The male pit bull, a family pet, was euthanized Sunday after it mauled the 40-year-old woman inside her home on the 2700 block of Silverado Drive, a quiet, tree-lined street in a residential area of Pinole Valley.
The woman, whose name was not released, was transported by helicopter to John Muir Medical Center in Walnut Creek, where she was listed in critical condition Monday. The attack was so vicious that even paramedics were shocked.
It wasn’t clear Monday why the dog attacked, but investigators are looking into the possibility that the muscular canine pounced when the woman attempted to help a man who lived in the home and who was having a seizure or some kind of medical emergency.
The man, who was not identified, was not harmed by the dog, but he was sent to the hospital for evaluation after the attack because he appeared confused, Piper said.
Lt. Joe DeCosta of Contra Costa Animal Services said officers are trying to determine which one of the two residents was the primary owner of the dog. If it is determined that the owner knew the potential for harm and did not take reasonable precautions, he or she could be charged with a felony or misdemeanor for harboring a “mischievous animal,” DeCosta said.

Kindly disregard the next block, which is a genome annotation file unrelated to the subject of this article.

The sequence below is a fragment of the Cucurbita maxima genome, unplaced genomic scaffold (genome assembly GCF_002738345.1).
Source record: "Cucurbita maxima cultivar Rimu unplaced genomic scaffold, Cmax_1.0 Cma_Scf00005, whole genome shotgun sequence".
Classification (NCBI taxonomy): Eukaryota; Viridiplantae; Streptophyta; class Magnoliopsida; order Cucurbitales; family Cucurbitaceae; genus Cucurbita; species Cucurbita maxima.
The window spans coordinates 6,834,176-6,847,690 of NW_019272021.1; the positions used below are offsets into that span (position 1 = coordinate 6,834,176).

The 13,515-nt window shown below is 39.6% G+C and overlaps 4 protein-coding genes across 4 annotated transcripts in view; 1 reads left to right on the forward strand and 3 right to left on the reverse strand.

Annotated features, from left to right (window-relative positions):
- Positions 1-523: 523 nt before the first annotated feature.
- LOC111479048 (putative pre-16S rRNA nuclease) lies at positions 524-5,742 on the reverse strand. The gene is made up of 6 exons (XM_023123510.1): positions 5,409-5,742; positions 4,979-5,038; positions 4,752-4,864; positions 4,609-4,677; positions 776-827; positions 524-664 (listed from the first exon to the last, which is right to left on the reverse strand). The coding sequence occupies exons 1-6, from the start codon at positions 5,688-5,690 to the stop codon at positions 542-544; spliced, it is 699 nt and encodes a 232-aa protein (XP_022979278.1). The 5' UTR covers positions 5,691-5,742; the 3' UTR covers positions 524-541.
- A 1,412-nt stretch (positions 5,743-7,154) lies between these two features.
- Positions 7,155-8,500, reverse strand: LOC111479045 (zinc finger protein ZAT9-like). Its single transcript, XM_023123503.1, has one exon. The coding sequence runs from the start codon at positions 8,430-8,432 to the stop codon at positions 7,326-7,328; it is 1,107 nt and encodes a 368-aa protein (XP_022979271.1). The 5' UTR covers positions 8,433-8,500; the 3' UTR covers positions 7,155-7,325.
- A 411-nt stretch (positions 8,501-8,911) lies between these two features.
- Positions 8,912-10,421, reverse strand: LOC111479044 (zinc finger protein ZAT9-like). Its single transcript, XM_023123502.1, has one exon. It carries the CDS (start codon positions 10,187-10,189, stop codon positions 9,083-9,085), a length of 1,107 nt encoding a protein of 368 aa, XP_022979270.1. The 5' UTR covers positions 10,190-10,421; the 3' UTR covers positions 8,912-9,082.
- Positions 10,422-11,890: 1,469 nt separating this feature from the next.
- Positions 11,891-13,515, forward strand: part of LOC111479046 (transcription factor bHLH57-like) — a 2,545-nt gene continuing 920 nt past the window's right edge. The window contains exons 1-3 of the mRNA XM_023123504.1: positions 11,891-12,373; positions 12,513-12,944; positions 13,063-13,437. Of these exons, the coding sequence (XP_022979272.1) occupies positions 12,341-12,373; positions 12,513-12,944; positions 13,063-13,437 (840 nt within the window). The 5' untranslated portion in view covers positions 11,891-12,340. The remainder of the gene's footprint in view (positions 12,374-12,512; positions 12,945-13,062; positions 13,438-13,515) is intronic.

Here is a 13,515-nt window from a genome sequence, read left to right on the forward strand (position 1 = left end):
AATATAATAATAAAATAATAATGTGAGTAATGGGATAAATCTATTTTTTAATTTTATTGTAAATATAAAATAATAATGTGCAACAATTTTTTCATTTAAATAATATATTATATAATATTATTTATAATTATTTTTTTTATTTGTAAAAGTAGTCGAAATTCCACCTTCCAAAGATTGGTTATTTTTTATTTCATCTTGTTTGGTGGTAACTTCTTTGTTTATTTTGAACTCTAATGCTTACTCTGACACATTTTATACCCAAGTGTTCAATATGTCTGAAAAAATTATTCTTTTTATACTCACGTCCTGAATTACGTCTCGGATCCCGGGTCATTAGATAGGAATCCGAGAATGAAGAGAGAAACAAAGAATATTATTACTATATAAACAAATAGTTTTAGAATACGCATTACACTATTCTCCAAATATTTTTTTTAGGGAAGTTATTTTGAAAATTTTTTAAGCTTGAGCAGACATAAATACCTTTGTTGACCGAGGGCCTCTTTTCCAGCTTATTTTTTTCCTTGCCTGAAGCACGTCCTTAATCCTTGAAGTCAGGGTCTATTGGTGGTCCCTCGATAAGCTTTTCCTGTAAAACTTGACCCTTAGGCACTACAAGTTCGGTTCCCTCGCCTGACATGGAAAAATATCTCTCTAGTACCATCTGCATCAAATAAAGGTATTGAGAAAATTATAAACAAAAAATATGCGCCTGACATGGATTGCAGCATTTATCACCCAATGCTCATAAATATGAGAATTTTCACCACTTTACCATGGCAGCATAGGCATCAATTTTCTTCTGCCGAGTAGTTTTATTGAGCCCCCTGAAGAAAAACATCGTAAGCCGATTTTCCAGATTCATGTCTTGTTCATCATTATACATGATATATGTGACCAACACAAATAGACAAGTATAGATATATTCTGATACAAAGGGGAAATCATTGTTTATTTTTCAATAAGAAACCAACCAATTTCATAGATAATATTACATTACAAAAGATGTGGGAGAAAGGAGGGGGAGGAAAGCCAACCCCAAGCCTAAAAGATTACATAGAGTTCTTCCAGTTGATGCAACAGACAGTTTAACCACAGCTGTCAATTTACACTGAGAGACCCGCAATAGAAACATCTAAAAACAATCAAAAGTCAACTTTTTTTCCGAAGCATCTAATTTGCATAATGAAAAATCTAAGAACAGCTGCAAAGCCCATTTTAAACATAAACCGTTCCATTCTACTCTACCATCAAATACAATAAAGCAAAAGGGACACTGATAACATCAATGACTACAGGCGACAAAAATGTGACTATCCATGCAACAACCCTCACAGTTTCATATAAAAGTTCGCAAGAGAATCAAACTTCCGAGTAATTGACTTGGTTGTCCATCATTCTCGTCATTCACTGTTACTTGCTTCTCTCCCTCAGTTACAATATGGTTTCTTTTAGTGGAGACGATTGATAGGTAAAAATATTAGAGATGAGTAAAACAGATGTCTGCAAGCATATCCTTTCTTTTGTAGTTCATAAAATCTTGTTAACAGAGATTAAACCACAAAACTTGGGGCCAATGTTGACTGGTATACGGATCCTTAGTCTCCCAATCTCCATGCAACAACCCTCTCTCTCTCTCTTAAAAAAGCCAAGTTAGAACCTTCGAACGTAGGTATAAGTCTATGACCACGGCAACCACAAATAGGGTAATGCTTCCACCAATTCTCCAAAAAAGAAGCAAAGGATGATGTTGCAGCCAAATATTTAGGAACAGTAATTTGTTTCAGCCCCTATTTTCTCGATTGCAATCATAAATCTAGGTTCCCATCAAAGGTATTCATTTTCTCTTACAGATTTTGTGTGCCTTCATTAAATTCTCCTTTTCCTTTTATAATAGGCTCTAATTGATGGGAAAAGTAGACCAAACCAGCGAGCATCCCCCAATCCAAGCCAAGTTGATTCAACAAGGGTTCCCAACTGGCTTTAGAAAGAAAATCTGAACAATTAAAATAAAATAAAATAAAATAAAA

“We’re investigating all aspects of the case at this point,” DeCosta said. “It’s a serious case and it involves a family member, so it’s a tragedy all around. The thing we have to look into is whether this was a preventable incident.”
Brain tissue samples were taken from the dog so that the county health department could conduct rabies tests, the results of which are expected Tuesday.
The victim’s neighbors said the pit bull had appeared to be well behaved. Andrew John, a retired missionary who lives up the street and trains therapy dogs, said he’d seen both the woman and the pit bull on his frequent walks with his own dog, a border collie named Penny.
“The dog had a kind, loving temperament, just like Penny here, but it must have snapped,” he said. “For whatever reason, it must have interpreted her behavior as a threat.” Animal Services officers went door to door Monday talking to neighbors about the attack.
“It definitely raises some concerns,” said Stephen Beaton, a United Kingdom native who has lived in the neighborhood for about three years. “You see dogs around, but they are all generally under control. Right now our thoughts are with the woman and her family.”